When Victor Frankenstein created life, he was unprepared for the consequences of it. The monster he created needed a parent, a teacher, a caregiver, but instead he abandoned it. The monster, learning to fear and hate through the necessities of survival, dedicates its life to vengeance upon its creator. But what if the doctor hadn’t left his creation to fend for itself? Would it have been better? Or would it have brought up a host of other uncomfortable issues and power dynamics?
I admit it: I don’t really “get” New York City. I’ve been there of course, visiting friends, etc. I’ve seen the Met, the village, the park, the restaurants, the bridges, the endless highway gridlock, the claustrophobic streets, the inescapable smells… you know, the whole experience. And I didn’t really like it! Maybe I’m a country critter at heart, but even other cities I’ve seen and lived in have never felt so fundamentally alienating as New York.
I was never much of a metalhead. I mean sure, in high school I listened to the same antisocial noise as every other disaffected youth in those days – NIN, Godsmack, Kittie, etc. – but I never had any goddamn taste about it, and I certainly never got into the, shall we say, scene. And given the fact that, in hindsight, that particular scene is pretty hostile to women and people of color, I was always glad I dodged that particular bullet.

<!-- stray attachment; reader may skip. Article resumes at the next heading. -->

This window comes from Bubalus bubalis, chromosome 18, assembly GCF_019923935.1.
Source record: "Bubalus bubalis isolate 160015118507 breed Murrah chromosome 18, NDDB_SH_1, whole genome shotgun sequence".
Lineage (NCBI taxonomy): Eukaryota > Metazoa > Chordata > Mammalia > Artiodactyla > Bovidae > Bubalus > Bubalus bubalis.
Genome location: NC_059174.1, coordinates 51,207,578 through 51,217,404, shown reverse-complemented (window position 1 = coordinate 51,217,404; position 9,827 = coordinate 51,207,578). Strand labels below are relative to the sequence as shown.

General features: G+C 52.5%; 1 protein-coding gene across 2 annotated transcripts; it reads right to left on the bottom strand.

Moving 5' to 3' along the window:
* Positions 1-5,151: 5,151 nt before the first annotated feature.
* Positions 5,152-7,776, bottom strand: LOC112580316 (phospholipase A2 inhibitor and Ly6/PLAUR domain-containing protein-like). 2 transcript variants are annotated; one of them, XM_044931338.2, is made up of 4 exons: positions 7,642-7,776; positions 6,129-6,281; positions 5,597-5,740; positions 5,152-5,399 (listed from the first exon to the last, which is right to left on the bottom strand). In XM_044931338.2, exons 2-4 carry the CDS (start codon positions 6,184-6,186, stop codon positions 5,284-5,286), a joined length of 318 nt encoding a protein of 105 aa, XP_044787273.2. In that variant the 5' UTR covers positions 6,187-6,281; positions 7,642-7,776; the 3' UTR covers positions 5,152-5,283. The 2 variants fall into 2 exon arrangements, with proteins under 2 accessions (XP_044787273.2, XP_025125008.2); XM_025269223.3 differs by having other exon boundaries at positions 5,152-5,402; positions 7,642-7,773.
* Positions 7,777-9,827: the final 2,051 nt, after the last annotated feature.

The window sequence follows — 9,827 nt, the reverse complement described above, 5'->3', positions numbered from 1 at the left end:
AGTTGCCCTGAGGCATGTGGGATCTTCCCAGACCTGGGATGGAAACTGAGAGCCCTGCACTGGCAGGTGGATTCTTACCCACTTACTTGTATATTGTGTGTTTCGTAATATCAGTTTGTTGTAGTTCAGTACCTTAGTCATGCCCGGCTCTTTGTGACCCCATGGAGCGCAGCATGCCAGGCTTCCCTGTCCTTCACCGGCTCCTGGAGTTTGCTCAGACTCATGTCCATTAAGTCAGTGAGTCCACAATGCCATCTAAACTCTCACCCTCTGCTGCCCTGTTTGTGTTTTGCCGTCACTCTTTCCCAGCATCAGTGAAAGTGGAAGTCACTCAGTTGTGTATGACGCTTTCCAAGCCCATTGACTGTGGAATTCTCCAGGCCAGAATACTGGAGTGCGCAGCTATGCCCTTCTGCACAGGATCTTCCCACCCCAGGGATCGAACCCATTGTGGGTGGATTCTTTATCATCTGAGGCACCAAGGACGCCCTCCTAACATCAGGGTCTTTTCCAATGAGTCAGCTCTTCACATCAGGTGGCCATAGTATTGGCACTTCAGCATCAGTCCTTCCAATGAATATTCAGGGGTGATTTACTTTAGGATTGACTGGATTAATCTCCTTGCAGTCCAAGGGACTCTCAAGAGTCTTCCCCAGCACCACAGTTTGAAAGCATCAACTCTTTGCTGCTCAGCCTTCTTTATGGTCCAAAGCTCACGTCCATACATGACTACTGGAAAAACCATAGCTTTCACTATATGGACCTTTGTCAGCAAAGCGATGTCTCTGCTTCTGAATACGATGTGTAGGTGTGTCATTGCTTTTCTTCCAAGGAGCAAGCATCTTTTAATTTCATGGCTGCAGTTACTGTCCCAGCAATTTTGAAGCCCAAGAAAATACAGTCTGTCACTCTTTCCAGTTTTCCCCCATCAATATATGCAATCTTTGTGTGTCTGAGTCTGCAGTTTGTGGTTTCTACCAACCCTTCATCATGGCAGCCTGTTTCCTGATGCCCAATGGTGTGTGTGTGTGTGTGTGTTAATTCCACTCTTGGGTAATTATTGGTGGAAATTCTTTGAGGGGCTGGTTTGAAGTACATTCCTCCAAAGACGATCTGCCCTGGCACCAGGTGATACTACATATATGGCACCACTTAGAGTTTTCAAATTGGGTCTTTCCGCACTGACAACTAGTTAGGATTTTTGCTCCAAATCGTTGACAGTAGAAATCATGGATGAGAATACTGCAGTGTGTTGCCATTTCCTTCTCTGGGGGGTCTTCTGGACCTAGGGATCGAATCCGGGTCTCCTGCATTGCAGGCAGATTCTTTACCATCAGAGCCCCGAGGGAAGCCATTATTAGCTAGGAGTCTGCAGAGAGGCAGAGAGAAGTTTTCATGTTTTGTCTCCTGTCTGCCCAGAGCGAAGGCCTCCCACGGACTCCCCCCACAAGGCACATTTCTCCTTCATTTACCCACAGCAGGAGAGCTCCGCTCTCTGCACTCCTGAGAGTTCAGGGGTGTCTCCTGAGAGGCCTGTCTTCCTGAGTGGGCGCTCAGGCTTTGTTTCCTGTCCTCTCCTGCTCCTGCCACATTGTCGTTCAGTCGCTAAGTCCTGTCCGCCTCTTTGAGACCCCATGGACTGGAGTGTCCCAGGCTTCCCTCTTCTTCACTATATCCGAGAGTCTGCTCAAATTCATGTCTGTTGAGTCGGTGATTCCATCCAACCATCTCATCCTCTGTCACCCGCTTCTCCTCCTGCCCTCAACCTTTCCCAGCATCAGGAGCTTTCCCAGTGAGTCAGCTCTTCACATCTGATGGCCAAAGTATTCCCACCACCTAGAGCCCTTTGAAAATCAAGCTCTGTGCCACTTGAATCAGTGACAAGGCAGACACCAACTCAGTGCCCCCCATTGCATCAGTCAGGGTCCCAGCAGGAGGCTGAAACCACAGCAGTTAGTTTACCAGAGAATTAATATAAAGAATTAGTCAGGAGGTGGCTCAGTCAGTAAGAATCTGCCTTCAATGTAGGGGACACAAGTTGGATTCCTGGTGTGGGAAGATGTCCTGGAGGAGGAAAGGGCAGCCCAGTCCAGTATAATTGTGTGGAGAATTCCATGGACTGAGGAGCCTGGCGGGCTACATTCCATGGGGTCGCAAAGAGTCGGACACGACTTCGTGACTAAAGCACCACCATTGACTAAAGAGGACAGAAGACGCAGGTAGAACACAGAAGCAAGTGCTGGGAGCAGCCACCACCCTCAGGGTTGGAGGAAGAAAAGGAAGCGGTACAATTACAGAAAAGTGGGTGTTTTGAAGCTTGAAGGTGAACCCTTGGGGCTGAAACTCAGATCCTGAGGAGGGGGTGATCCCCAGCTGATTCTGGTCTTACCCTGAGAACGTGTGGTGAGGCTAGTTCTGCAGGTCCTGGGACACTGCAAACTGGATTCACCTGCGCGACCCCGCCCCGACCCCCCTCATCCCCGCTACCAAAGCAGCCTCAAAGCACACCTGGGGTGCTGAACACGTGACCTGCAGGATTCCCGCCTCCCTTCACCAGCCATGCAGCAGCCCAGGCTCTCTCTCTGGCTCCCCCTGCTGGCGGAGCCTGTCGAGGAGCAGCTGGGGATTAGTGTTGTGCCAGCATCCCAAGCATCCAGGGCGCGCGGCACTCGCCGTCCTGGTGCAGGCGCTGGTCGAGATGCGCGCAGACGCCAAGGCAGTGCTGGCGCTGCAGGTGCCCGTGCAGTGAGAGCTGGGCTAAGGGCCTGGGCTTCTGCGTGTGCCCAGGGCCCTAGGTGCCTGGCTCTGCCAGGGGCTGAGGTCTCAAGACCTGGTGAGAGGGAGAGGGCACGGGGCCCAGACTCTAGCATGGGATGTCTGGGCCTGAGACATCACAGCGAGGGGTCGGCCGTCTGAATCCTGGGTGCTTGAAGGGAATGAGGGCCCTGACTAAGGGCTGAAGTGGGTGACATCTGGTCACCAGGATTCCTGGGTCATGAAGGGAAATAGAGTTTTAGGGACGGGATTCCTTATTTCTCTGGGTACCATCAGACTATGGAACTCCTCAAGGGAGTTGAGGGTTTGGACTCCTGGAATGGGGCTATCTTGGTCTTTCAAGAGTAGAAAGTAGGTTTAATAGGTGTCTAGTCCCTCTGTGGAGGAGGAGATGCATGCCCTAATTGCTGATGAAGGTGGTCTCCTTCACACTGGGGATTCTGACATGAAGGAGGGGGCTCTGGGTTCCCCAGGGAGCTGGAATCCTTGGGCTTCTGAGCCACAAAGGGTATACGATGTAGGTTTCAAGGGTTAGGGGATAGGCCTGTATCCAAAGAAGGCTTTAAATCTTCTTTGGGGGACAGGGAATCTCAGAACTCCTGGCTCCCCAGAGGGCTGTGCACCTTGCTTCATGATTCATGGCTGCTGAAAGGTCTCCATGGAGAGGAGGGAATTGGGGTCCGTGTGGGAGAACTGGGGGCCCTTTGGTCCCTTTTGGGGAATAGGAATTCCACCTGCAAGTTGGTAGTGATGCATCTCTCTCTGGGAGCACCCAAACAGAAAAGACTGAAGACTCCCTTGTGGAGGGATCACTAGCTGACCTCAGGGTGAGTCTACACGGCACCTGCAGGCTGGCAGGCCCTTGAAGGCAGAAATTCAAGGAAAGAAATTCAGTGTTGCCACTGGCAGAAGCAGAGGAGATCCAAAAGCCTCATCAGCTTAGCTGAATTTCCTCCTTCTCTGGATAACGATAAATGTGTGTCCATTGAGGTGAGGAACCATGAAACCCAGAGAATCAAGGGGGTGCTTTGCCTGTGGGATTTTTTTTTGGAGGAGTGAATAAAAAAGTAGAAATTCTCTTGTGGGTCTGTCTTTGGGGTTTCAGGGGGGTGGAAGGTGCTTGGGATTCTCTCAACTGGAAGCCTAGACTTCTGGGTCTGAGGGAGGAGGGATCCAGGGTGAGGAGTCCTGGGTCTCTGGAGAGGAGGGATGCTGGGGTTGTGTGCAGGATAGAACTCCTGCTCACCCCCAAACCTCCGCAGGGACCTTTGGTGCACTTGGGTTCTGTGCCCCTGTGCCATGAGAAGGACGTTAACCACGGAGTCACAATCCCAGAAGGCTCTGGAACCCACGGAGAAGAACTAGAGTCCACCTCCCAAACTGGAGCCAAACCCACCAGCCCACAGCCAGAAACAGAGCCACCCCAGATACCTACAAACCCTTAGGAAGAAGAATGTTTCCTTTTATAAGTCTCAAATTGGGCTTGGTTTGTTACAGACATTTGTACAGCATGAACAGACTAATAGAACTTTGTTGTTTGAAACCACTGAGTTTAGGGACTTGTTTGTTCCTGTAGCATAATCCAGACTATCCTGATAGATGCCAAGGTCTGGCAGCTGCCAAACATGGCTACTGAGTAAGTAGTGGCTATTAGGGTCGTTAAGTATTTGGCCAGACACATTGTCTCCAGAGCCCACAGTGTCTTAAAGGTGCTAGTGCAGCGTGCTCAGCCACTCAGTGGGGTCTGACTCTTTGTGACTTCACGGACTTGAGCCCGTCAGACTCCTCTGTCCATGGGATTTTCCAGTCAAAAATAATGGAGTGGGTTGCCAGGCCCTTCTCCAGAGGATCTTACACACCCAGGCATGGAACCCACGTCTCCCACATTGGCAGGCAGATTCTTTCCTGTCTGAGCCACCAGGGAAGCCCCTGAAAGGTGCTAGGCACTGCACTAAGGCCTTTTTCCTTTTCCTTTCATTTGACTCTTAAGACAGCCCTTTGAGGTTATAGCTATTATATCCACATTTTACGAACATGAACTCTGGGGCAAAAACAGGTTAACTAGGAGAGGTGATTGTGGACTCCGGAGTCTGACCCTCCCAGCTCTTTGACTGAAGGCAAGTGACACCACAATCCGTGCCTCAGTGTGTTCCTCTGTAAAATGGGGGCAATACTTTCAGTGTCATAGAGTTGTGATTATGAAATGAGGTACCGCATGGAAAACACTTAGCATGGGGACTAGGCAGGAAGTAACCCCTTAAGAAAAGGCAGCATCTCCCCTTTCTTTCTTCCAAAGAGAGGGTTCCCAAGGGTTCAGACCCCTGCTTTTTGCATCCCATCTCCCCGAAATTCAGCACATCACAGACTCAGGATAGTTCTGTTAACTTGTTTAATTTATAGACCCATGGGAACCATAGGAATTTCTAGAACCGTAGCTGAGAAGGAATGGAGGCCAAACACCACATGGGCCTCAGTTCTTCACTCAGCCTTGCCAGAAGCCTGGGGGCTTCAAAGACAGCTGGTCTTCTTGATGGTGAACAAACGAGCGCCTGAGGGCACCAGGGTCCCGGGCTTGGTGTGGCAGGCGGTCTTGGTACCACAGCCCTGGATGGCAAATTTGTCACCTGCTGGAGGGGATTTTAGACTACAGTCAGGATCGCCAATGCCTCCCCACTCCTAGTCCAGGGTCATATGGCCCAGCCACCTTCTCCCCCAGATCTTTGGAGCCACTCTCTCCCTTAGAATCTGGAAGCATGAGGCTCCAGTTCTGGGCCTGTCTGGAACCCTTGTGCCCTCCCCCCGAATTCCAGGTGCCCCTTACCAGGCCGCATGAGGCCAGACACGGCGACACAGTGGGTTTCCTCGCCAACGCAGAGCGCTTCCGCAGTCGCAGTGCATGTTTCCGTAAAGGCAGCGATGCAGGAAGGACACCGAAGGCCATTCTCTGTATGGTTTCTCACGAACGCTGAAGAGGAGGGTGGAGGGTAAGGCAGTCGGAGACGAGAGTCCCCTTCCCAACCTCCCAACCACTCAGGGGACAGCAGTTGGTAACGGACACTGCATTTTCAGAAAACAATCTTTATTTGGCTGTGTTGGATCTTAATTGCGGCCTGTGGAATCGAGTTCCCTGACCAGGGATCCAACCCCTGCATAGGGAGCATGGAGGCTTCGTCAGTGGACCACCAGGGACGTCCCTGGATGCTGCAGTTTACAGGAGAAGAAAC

Yes, I’m going to talk more about early-2000s webcomics. No, I’m not sorry. Okay I’m a little sorry. But the differences between modern webcomics and, for lack of a better word, “historical” webcomics are fascinating, especially when identifying the strengths and failures of the medium throughout the years. For instance, the most obvious stylistic influence on modern webcomics is clearly other webcomics; there’s a self-sustaining culture that has grown up around putting pictures with words on the internet. But back in the day? The biggest influence on most early webcomickers was newspaper comics.
Most of the time, dead comics are just a project that didn’t work out. Collaborators part ways, inspiration evaporates, mental health ebbs and flows, and jobs place new demands on artists’ time. Generally people don’t get paid to put their webcomic online for us to read, so while it can be disappointing when our fave stops updating, hey, that’s life. But some comics die a death that stands as a cautionary tale – or a horror story – and not all readers are as laid-back about the comics they read as I am.